The Pettex Roman gravel is a good all-rounder that’s suitable for cold water, tropical and marine aquariums. It’s safe to use with barbed fish and bottom feeders and is also suitable for planting.

This is also a very bright, white, ultra-fine gravel sand that rivals some of the world’s most desirable beaches!

What Are The Benefits Of Using Aquarium Sand?

It’s very important to keep the pH levels in the tank balanced and stable. Tanks that use aquarium sand seem to need less pH adjustment. If you use aquarium gravel the pH level of the water will be quite high So this is something that you need to be aware of and that may need adjusting. You can buy pH balancing solutions that will do this.

When you have corydoras, loaches or even molluscs (such as clams) in a tank with sand, your tank will be a lot cleaner because the sand will be constantly turning over as they feed. This helps to keep bacteria build up (from bits of uneaten food for example) at a minimum. It also prevents algae growth.

This isn’t a big problem, but it does mean that aesthetically speaking, aquariums with sand substrate tend to look a little bit better for a little bit longer. If you want your aquarium to have a clean minimalist look, then sand may be a better choice. Alternatively, you can also add shrimp to your gravel-filled tank to help keep it clean and algae free.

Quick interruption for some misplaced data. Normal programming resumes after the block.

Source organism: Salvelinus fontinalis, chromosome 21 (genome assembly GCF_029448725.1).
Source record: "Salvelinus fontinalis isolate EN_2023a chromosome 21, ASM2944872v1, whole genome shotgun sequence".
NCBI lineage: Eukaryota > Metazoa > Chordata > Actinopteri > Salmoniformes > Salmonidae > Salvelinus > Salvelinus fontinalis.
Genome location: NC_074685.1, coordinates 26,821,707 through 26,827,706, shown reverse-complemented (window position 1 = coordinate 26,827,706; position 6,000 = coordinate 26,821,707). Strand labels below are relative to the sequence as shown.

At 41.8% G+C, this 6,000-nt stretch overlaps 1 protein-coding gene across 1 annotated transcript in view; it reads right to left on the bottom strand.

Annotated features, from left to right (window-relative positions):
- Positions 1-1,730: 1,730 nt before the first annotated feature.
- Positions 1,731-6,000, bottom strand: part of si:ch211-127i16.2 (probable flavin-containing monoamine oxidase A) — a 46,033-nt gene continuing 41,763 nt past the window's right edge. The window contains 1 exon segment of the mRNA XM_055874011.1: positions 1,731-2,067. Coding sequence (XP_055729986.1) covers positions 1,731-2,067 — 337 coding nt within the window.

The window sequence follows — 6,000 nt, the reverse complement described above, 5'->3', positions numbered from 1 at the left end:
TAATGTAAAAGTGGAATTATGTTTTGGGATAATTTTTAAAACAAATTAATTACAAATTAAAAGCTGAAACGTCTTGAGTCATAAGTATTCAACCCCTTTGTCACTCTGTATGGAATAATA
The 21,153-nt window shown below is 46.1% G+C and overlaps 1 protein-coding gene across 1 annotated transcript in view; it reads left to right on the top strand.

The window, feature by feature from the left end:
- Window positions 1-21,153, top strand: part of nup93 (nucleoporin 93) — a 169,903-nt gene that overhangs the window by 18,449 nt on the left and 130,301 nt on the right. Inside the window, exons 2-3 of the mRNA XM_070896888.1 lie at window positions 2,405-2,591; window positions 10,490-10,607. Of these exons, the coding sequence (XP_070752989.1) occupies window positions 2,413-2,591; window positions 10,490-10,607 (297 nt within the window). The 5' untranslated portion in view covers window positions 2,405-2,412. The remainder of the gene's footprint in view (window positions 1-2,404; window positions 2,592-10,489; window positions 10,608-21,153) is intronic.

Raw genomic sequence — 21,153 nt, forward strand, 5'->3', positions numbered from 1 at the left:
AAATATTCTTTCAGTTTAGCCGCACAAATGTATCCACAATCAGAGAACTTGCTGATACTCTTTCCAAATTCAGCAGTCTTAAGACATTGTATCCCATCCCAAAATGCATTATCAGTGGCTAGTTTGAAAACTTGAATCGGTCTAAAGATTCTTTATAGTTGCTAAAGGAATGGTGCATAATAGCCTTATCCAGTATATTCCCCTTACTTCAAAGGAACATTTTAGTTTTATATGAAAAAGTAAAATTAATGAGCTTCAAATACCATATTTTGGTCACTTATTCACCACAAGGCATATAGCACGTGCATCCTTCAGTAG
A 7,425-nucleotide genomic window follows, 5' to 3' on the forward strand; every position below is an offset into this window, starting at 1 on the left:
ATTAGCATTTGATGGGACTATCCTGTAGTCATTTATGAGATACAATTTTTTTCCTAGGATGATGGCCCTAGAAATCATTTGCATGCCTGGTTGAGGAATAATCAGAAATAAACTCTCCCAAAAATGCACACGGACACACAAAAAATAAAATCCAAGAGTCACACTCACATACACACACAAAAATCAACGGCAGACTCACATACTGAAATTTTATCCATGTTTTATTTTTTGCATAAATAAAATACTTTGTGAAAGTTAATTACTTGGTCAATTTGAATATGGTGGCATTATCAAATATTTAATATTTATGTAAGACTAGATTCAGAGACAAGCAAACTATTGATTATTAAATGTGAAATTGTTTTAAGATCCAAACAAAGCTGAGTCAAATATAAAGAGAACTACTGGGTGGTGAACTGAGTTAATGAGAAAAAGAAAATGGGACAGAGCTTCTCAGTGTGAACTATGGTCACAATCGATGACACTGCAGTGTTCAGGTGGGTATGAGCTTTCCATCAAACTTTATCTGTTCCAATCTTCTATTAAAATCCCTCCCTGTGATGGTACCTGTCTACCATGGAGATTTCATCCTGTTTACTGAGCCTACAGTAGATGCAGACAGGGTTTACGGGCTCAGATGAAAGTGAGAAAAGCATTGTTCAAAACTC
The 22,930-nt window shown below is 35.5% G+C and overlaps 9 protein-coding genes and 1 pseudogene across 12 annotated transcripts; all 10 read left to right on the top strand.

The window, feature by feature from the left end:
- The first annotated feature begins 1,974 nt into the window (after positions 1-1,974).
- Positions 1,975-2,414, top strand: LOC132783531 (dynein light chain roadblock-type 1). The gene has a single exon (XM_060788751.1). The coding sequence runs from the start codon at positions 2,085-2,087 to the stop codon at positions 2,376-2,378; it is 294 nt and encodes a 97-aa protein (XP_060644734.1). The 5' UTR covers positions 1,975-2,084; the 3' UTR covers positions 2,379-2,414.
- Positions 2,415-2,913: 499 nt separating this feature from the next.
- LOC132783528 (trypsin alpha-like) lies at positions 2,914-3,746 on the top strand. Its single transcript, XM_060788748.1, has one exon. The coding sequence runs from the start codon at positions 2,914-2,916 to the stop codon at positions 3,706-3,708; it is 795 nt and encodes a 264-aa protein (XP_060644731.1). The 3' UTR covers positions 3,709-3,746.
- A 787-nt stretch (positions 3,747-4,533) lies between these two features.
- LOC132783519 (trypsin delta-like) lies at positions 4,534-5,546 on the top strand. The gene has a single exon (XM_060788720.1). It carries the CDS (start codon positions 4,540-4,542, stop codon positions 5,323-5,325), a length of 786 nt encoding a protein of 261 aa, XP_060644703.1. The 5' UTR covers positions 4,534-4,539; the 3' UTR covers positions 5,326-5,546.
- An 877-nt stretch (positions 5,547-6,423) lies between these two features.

If you’re concerned about bacteria build-up, you might consider buying a substrate that promotes the growth of healthy bacteria and reduces the amount of undesirable debris like this one from Imagitarium

This substrate helps to replicate a positive natural environment by facilitating the growth of beneficial bacterias that break down waste. It’s suitable for freshwater and saltwater fish and one bag should be enough to cover a 40-gallon tank well. It also looks really good in the tank, just remember to rinse it well before you use it.

So, generally speaking, and is more appropriate for certain species such as those with barbels mentioned above. In addition, as a general rule, plants (especially grassy plants) tend to do slightly better in sand than in gravel. Sand also looks a bit cleaner than gravel. Having said that, the difference in cleanliness is minimal and you will be absolutely fine using gravel if that’s what you prefer.

What Are The Cons Of Using Aquarium Sand?

The main downside of using aquarium sand is that it can clog up your filters.

Aesthetically, sand is not as versatile as gravel.

Also, if you decide to use a suction cleaner you will undoubtedly lose a bit of little bit of sand when cleaning.

While aquarium sand doesn’t allow the water to flow through it as well as gravel does, this does not matter too much if you have bottom feeders or burrowing fish, as they will sift through the sand to find food which will promote cleanliness.